I’m staying with my sister and her family on the east coast, immersed for just a few days in family action starting at 7:15 this morning (yes, that is 4:15am San Francisco time)–my standing early morning wake-up call/snuggle time with my nieces. My sister and her husband have two girls: one is 3.5yo, the other is 6 months. They’re mesmerizingly cute, and I say that as their aunt but they really are objectively adorable (trust me!). They’re obviously at very different stages of development but both exhibit mega-smarts, crazy sweetness, and lighthearted spirits. They are my first and only nieces and amazing little humans whom I adore.
Given that I’m in the process of trying to get pregnant, I’m watching the household play-by-play with intensity. It’s impossible to know what it’s like to be a parent until you’re a parent, and this type of visit is about as close as I can get. My mom often introduces herself to our friends as, “The Mom” and I often wonder how vastly different it will feel to be “The Mom” vs. the babysitter, nanny, “auntie,” or actual aunt.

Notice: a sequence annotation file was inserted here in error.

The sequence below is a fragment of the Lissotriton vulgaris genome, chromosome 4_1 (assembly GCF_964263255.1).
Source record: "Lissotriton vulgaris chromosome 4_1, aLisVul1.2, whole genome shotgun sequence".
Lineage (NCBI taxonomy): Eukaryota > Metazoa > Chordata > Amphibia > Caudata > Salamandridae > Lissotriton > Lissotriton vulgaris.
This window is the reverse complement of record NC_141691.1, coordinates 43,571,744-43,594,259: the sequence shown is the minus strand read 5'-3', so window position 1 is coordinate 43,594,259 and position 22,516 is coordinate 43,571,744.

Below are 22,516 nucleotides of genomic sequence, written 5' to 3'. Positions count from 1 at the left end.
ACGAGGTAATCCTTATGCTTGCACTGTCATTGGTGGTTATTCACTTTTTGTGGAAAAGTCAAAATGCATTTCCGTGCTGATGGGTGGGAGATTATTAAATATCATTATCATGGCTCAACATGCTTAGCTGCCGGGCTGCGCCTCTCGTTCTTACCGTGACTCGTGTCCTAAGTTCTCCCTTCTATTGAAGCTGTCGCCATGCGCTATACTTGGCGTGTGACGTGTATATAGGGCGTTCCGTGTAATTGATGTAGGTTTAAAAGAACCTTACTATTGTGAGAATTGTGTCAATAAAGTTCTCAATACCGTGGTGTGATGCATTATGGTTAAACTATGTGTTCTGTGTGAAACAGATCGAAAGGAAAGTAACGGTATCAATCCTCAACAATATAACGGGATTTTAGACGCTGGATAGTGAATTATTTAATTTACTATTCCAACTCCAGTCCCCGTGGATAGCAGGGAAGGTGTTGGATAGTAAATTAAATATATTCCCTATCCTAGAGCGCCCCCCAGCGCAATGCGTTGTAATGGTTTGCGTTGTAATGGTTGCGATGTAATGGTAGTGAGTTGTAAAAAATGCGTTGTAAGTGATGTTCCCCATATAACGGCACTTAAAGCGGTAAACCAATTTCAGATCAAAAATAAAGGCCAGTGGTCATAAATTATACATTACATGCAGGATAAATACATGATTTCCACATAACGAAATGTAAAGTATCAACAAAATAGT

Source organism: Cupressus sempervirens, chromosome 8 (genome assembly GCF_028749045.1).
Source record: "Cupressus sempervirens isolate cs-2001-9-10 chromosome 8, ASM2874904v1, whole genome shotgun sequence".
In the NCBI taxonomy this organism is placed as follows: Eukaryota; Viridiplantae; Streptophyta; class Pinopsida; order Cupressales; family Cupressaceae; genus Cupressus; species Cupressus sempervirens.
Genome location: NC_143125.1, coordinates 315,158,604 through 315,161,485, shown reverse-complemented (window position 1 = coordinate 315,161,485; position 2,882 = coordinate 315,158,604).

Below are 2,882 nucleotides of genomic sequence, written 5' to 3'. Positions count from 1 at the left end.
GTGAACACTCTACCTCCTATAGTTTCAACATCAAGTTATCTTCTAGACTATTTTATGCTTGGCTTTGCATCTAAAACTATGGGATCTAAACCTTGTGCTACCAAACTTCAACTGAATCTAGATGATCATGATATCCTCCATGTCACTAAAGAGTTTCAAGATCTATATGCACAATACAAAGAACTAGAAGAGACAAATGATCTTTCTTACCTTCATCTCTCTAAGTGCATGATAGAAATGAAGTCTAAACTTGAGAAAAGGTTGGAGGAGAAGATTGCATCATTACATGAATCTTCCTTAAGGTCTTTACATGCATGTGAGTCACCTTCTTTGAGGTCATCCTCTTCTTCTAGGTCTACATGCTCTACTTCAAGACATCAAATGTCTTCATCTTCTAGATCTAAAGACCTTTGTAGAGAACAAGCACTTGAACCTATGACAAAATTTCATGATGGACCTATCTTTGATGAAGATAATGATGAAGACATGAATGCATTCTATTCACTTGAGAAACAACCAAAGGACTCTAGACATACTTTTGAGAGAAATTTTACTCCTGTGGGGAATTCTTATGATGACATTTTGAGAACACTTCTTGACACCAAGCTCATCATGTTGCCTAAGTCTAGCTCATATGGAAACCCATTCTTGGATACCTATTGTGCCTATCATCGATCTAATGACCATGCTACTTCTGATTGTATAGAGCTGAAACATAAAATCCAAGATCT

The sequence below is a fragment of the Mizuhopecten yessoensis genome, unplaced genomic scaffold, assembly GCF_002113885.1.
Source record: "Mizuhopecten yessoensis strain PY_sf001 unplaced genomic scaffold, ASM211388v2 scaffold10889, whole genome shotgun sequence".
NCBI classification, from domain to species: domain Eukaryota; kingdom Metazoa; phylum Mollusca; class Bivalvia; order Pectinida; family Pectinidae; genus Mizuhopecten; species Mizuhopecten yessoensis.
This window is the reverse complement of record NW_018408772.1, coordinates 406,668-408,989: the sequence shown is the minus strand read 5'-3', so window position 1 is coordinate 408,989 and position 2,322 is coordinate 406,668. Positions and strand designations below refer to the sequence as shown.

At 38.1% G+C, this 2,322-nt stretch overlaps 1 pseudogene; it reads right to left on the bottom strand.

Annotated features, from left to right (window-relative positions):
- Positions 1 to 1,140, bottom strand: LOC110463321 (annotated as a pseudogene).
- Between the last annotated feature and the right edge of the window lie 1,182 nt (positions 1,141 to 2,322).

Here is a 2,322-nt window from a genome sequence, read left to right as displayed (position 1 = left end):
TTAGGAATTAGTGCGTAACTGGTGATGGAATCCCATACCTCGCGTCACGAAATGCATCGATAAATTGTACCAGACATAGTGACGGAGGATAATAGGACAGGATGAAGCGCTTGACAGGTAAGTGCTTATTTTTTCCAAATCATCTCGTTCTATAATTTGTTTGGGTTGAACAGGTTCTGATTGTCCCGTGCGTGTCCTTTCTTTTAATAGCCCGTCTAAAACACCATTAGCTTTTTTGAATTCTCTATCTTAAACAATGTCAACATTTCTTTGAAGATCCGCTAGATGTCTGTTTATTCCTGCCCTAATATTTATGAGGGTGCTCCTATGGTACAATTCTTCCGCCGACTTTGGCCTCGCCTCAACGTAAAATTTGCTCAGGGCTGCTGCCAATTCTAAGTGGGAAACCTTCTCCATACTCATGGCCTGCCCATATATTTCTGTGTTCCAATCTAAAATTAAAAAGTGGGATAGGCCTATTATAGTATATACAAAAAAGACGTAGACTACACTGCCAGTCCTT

My sister and bro-in-law do an amazing job and make it look easy, but MAN it’s a lot of work.
I basically played all day with the girls but not without two additional adults doing constant laundry, changing diapers, cooking, running errands, and straightening up. I was also reminded, in my delirium of jet-lag, that playtime requires concentration and skill, whereas I kept wanting to put my head down. It also requires, ideally, your full attention–multi-tasking is generally impossible. I mostly observed but helped where I could figure out what needed to be done, shuttling everybody along from one meal, activity, nap to the next. Both girls are sick, and we were sneezed and coughed on throughout the day. Messy and neverending work and daunting to contemplate as a single mom.
At the same time, I was beside myself with the joy of cuddling with a book, getting the baby to smile, listening to imaginary stories with a ridiculous amount of creative detail, singing songs, watching these girls figure stuff out. Also, watching them interact with each other—the 3.5yo hugs and kisses her sister looking like she wants to eat her up and the baby lights up and starts screaming with delight every time her big sister engages her.
Today, my sister showed me an article in Parenting Magazine on single moms by choice, featuring (among others) a speech pathologist in San Francisco who had triplets solo. Yep, triplets. Solo. In the picture, the mom is smiling. She said she took things “one minute at a time,” and that every morning, she and her three toddlers name every one of their family and friends to remember how much they love them. An attitude of gratitude! If she can do it, I can do it (and, again, let’s not invoke the triplets). My eventual family household may not run like clockwork, but there will be lots of love, and joy.